cross examine witnesses
If enough evidence supports the prosecutor’s
case, the defendant will proceed to trial
 Grand Jury
A group of 16-23 people charged with
determining whether there is sufficient cause to
believe that a person has committed a crime and
should be made to stand trial
5th Amendment requires that before anyone can
be tried for a federal crime in federal court, there
must be a grand jury indictment.
Chapter 13: Proceedings Before Trial
Grand Jury
Evidence is presented by the prosecutor
Neither the defendant nor his attorney have
the right to appear
A judge is not present
Felony Arraignment and Pleas
After a preliminary hearing, the defendant is
required to appear in court and enter a plea.
Not guilty—trial date set (jury or bench trial)
Nolo contendere (No Contest)
Chapter 13: Proceedings Before Trial
 Pretrial Motions
 Motion
 Motion
 Motion
 Motion
for Discovery of Evidence
for a Continuance
for a change of venue
to suppress evidence
Exclusionary rule
Many claim it’s a legal loophole that allows criminals to
go free
Judicial Integrity—the courts should not be parties to
law breaking by the police
Deterrence—police will be less likely to violate people’s
rights if they know illegally seized evidence will be
thrown out
Mapp v. Ohio
Good faith exception
Chapter 13: Proceedings Before Trial
What is the exclusionary rule? How does it
Why do you think the Supreme Court
adopted the exclusionary rule? Do you think
it’s a good idea?
What is the good faith exception to the
exclusionary rule?
Chapter 13: Proceedings Before Trial
Plea Bargaining
Most criminal cases never go to trial (about
Guilty pleas that result from a process of
negotiation among the accused, the defense atty,
and the prosecutor
Typically, the prosecutor will allow the accused to
plead guilty to a less serious charge in exchange
for a guilty plea
When accepting a guilty plea, the judge must
make sure the plea was made freely, voluntarily,
and with knowledge of all facts
 The Power of Plea Bargaining, p. 165
Chapter 14: The Trial
 Right to a Trial by Jury
 Guaranteed by the 6th Amendment
 Defendant may waive his right to a jury trial
 Most states use 12 person juries, though 6 is
 Why is the right to a jury trial guaranteed by the
Bill of Rights? Why might someone choose not to
have a jury trial?
 Should jury verdicts be unanimous?
 Do you think juries should deliberate and come to a
conclusion in private or should it be made public?
 Jury Nullification, p. 168
Chapter 14: The Trial
Right to a Speedy and Public Trial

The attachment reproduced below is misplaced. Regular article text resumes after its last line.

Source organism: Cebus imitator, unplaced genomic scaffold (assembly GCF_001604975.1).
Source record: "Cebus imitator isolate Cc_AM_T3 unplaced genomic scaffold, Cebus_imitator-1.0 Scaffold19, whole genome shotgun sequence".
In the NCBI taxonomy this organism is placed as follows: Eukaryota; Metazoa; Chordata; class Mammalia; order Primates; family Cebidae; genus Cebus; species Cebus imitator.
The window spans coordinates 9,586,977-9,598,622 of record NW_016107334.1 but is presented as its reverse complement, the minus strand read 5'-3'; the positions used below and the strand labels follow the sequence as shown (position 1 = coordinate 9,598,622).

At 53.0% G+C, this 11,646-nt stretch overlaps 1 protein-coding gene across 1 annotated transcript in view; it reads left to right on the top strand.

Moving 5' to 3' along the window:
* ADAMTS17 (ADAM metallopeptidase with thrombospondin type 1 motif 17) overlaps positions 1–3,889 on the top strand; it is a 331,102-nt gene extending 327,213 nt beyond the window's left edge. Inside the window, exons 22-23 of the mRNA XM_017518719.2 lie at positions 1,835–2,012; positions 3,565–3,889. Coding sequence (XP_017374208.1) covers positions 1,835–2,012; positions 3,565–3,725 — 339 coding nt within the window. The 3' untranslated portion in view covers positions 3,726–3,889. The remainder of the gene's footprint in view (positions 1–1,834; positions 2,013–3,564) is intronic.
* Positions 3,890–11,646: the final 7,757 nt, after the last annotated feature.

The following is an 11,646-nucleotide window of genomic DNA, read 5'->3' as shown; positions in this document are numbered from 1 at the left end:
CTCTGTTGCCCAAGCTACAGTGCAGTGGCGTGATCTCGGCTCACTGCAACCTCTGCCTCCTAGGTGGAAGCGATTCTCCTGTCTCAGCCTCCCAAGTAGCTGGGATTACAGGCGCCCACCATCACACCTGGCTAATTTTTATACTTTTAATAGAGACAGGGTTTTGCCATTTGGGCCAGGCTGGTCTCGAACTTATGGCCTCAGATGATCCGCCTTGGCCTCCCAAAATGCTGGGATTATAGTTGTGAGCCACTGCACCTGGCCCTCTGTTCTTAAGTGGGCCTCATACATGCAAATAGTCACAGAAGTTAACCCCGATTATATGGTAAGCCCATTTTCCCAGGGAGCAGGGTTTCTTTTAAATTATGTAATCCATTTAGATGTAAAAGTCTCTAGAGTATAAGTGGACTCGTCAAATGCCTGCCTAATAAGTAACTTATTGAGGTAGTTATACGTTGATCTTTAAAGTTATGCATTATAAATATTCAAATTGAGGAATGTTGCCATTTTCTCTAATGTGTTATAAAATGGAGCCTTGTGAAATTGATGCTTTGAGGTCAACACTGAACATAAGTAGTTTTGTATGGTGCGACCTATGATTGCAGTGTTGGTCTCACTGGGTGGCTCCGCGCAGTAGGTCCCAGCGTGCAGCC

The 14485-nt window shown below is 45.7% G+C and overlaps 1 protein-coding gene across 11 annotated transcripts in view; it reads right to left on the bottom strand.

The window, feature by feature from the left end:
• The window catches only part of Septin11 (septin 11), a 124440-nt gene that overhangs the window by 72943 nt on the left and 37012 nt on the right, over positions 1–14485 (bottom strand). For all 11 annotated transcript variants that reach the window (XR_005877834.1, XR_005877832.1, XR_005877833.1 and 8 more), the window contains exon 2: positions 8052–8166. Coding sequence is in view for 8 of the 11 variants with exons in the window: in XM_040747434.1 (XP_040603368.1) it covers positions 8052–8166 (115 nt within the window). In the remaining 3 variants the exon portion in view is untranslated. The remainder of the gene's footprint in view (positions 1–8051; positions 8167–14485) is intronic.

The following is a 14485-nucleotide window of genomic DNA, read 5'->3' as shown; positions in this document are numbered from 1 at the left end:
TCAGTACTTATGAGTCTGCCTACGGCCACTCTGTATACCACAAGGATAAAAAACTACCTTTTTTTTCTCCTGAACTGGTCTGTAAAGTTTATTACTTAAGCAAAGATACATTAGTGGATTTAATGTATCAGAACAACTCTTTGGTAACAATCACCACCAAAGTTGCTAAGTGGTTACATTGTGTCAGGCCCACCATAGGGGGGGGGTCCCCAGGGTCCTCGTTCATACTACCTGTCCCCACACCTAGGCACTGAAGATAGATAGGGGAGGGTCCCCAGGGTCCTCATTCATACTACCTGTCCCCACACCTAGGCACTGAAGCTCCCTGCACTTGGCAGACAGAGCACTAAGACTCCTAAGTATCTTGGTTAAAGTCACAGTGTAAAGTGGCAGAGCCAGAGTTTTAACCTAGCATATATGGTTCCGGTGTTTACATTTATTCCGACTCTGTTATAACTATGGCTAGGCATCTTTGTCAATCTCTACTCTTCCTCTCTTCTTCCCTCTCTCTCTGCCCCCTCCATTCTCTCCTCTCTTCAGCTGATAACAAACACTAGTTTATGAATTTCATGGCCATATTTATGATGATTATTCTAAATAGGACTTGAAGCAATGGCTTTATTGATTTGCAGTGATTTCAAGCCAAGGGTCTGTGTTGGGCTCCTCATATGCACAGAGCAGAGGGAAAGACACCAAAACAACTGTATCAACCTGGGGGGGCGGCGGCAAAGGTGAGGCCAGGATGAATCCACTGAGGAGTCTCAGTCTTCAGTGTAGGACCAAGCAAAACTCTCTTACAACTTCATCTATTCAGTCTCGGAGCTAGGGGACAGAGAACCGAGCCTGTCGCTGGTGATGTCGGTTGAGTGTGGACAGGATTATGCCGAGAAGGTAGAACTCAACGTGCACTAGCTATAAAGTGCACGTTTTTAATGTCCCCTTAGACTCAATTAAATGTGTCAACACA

6th Amendment
Does not define speedy
Defendants often waive their right to a speedy
 Why is the right to a speedy trial important?
 How soon after arrest should a person be
brought to trial?
 Do you think televising criminal trials is a good
Chapter 14: The Trial
 Right to a Compulsory Process and to Confront
 The defendant can subpoena witnesses to appear in
court to testify
 Defendant has the right to be present in the
This can be restricted if the defendant becomes
disorderly or disruptive. He can be removed or bound
and gagged!
 This right is modified in child abuse cases
 What are the arguments for and against closed
circuit television in child abuse cases?
 Should it be allowed in cases involving rape or
other violent crimes?
Chapter 14: The Trial
Freedom from Self-Incrimination
You cannot be forced to testify against yourself
The prosecutor cannot make mention of the fact
that you did not testify
Some witnesses may be granted immunity to
testify against you
They must answer incriminating questions
Chapter 14: The Trial
 Suppose you are a defense attorney. What are
the advantages and disadvantages of having a
criminal defendant testify at trial?
 If you were a member of the jury in a criminal
trial, what would you think if the defendant
refused to testify? Would you be affected by the
judge’s instruction not to draw any conclusion
from this?
 If a defendant is forced to stand in a lineup,
give a handwriting sample, or take an alcohol
breath or urine test, does this violate the
privilege against self-incrimination?
 Do you think U.S. law should be changed so
that defendants are required to testify in
criminal cases?
Chapter 14: The Trial
Right to an Attorney
6th Amendment
Gideon v. Wainwright
 Are court appointed attorneys as good as
privately paid ones?
 Assume a defendant wants to handle his own
case. Should this be allowed?
 Assume a lawyer knows that his client is guilty.
Is it right for the lawyer to try to convince the
jury the person is not guilty?
Chapter 14: The Trial
 Criminal Appeals
 The defendant can ask the trial judge to overturn the
jury’s verdict and declare a mistrial
Seldom successful
 Defendant generally files a notice of appeal shortly
after the verdict
 The appellate court then sets a schedule by which it
is to receive legal briefs and possibly oral arguments
The defendant’s brief sets out alleged errors of law at
the trial that led to the conviction
Possible errors include: ineffective assistance of
counsel, improperly admitting evidence, giving the jury
the wrong instructions, improper use of a sentencing
guideline, etc.
Chapter 14: The Trial
Criminal Appeals
Appellate court is also given a transcript of the
original trial
New information is not presented at an appeal
Appeals courts tend to defer to the trial judges
and are not eager to overturn the result of a trial
Defendants may also file a writ of habeas corpus
which claims that the defendant is being held
 A writ may be issued after DNA testing has proven the
defendant didn’t commit the crime